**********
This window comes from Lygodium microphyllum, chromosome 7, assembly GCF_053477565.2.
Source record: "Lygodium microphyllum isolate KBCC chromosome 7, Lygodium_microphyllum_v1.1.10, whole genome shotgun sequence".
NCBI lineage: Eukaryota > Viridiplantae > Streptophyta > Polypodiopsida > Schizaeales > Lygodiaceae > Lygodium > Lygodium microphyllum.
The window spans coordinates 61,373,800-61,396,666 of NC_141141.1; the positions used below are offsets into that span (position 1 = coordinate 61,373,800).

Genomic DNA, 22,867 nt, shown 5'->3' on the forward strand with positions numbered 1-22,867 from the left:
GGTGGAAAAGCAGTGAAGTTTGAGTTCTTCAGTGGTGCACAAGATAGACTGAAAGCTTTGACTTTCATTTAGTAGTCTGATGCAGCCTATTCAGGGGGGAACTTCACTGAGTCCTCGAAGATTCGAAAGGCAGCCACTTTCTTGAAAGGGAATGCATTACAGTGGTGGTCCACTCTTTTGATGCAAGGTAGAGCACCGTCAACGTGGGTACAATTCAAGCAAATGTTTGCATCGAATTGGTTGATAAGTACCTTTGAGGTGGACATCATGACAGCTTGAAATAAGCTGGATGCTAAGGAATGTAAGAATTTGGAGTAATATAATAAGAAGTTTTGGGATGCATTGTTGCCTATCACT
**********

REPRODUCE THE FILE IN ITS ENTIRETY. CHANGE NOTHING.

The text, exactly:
This window comes from Lygodium microphyllum, chromosome 7, assembly GCF_053477565.2.
Source record: "Lygodium microphyllum isolate KBCC chromosome 7, Lygodium_microphyllum_v1.1.10, whole genome shotgun sequence".
NCBI lineage: Eukaryota > Viridiplantae > Streptophyta > Polypodiopsida > Schizaeales > Lygodiaceae > Lygodium > Lygodium microphyllum.
The window spans coordinates 61,373,800-61,396,666 of NC_141141.1; the positions used below are offsets into that span (position 1 = coordinate 61,373,800).

Genomic DNA, 22,867 nt, shown 5'->3' on the forward strand with positions numbered 1-22,867 from the left:
GGTGGAAAAGCAGTGAAGTTTGAGTTCTTCAGTGGTGCACAAGATAGACTGAAAGCTTTGACTTTCATTTAGTAGTCTGATGCAGCCTATTCAGGGGGGAACTTCACTGAGTCCTCGAAGATTCGAAAGGCAGCCACTTTCTTGAAAGGGAATGCATTACAGTGGTGGTCCACTCTTTTGATGCAAGGTAGAGCACCGTCAACGTGGGTACAATTCAAGCAAATGTTTGCATCGAATTGGTTGATAAGTACCTTTGAGGTGGACATCATGACAGCTTGAAATAAGCTGGATGCTAAGGAATGTAAGAATTTGGAGTAATATAATAAGAAGTTTTGGGATGCATTGTTGCCTATCACT